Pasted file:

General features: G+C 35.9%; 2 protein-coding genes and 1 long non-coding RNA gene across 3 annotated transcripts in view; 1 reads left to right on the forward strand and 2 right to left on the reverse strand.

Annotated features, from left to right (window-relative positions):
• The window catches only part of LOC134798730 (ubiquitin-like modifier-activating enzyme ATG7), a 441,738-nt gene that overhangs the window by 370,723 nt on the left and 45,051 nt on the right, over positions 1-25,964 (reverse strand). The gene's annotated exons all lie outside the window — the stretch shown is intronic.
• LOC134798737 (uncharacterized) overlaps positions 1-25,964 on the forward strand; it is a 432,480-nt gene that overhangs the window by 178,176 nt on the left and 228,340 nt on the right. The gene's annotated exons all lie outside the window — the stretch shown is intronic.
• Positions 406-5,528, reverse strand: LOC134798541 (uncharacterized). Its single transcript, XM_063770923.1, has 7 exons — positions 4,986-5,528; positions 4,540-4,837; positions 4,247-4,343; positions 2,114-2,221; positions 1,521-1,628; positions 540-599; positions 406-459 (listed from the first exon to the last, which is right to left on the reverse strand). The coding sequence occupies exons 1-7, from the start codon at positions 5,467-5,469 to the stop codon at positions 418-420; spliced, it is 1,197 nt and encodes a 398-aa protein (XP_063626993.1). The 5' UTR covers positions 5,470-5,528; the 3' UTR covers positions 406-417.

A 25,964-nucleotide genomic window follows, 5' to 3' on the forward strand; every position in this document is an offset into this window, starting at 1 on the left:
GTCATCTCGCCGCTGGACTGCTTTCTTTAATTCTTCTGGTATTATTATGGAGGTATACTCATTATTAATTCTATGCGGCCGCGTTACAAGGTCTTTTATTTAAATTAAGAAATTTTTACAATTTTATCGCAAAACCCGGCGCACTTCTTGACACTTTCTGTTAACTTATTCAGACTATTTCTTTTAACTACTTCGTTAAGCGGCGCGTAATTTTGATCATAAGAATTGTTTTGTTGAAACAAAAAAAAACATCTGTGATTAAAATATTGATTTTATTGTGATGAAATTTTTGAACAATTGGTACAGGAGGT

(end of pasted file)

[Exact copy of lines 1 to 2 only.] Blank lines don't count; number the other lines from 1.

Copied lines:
General features: G+C 35.9%; 2 protein-coding genes and 1 long non-coding RNA gene across 3 annotated transcripts in view; 1 reads left to right on the forward strand and 2 right to left on the reverse strand.

Annotated features, from left to right (window-relative positions):